Acclaimed composer Luc St-Pierre, whose impressive body of work spans a wide range of styles and genres (and includes the Academy Award-nominated documentary Prisoner of Paradise), took a more experimental path for his score to Thief: Directors Cut, the revival of the historical action-stealth game franchise from Eidos Montreal and Square Enix which hit stores late last month. Sumthing Else Music Works recently released St-Pierre's haunting, experimental music for Thief, and I was immediately blown away by the haunting, often frightening strains of this rich symphonic/electronic hybrid.
Working with the Filmharmonic Orchestra Prague (whose mile-long credits include Nathan Barr's score for Hostel, and one of my all-time favorite metal albums, The Great Mass by Septicflesh), along with several session artists playing exotic world instruments and his own synth and electro-acoustic manipulations, St-Pierre has woven a moody dark ambient tapestry that not only compliments the adventures and multi-layered mysteries of the game's Robin Hood-style antihero Garrett, but is equally impressive as a stand-alone work full of dense, complex textures, abstract drones, exotic colors and some seriously creepy sound effects.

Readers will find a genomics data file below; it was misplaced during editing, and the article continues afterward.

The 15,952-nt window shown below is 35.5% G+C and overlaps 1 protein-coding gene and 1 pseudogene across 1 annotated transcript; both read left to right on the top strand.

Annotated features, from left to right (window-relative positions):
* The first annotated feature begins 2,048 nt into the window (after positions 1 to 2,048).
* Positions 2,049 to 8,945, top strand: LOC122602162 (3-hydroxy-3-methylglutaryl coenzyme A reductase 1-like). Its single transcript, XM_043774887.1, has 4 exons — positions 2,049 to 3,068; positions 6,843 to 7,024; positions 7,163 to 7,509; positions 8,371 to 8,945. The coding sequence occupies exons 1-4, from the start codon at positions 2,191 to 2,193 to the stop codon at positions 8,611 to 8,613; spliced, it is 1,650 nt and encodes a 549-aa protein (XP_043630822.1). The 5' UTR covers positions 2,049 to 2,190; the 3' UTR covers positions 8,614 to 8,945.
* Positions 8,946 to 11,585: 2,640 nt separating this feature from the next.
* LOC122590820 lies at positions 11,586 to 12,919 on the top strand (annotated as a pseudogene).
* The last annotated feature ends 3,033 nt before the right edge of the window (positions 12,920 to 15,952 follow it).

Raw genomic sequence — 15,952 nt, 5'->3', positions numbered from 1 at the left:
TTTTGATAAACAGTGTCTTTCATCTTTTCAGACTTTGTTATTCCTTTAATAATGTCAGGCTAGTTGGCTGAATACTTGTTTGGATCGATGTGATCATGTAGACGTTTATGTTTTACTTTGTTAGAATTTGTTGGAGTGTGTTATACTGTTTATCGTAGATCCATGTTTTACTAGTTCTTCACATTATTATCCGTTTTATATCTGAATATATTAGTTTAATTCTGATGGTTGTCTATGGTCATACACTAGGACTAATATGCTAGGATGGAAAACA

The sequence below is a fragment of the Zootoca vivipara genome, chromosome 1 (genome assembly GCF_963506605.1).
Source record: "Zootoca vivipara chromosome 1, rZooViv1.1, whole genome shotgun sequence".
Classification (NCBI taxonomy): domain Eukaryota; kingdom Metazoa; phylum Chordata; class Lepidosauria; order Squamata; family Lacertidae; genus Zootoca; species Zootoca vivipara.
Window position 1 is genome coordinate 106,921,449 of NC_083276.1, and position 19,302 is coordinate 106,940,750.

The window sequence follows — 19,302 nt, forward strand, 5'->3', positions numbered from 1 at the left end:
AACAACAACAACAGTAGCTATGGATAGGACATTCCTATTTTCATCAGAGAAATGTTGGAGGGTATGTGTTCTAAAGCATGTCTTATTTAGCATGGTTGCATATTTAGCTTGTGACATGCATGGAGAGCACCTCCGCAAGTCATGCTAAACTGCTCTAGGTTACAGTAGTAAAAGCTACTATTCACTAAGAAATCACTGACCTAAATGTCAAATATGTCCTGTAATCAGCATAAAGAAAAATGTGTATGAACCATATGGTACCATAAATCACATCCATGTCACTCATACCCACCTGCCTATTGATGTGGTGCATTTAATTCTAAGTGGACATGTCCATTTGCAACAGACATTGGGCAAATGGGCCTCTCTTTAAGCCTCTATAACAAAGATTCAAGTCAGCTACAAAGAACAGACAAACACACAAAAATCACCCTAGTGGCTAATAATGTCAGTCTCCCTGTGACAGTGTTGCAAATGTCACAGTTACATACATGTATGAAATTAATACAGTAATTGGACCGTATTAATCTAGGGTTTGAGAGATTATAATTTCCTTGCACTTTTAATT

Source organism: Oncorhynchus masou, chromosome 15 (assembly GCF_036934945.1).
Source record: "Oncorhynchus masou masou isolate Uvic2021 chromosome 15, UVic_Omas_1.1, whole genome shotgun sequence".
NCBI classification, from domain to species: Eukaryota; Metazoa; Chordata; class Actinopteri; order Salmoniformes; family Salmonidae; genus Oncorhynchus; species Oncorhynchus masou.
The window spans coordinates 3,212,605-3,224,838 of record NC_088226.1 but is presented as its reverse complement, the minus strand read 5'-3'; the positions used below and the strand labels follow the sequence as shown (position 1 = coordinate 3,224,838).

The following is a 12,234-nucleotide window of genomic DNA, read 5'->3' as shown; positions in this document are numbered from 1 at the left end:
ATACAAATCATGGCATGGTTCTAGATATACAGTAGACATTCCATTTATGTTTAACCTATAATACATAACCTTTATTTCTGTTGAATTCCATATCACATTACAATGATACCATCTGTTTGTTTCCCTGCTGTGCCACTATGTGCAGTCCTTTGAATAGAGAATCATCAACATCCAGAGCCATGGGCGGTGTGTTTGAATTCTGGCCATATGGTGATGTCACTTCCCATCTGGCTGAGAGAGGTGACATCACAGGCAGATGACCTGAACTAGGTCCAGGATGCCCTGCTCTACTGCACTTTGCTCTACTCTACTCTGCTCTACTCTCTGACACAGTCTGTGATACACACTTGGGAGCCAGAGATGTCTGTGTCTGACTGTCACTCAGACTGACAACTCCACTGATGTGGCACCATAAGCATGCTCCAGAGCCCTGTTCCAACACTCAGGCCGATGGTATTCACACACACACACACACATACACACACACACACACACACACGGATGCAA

Luc St-Pierre and Filmharmonic Orchestra Prague
While there are plenty of impressive action cues to be found here, the abstract shaping of sounds and the integration of regional instruments left the strongest impression on me, and would create just as impressive an atmosphere for an intense horror film as for the sly exploits of the game's master thief. Buzzing and ringing synth tones add extra jolt to orchestral cues like "Entering the City," while they take center stage for pulsing ambient tracks like "Meeting The Baron" and "House of Blossoms," which sports a warm but very threatening bass line.
Deep, dark and lurching suspense cues like "The Accident" and "Thief Taker General's Face-off" are filled with lurching ostinatos reminiscent of Daft Punk's amazing score for Tron: Legacy, also expanding the story's broad historic canvas; the rhythm guitar-driven "Uprising" provides a surprising jolt of coarse, pulse-pounding action, and the slow swells of strings blend seamlessly with bass synths and industrial noise in the disturbing "Absolution" and “Meeting Orion.”
I was quite surprised (but delighted) at the level of experimentation St-Pierre brings to the Thief score – a quality which brought me back for a repeat listen to discover new layers of intense and disturbingly beautiful sounds. This release joins Castlevania: Lords of Shadow 2 as one of my favorite game soundtracks of 2014, and fans of gothic, dark ambient and neo-classical music (not to mention horror and suspense scores) will enjoy wrapping themselves in its folds of sonic darkness.
You can pick up a digital download of the Thief soundtrack directly from Something Else Music Works, as well as from iTunes, Amazon and other digital vendors.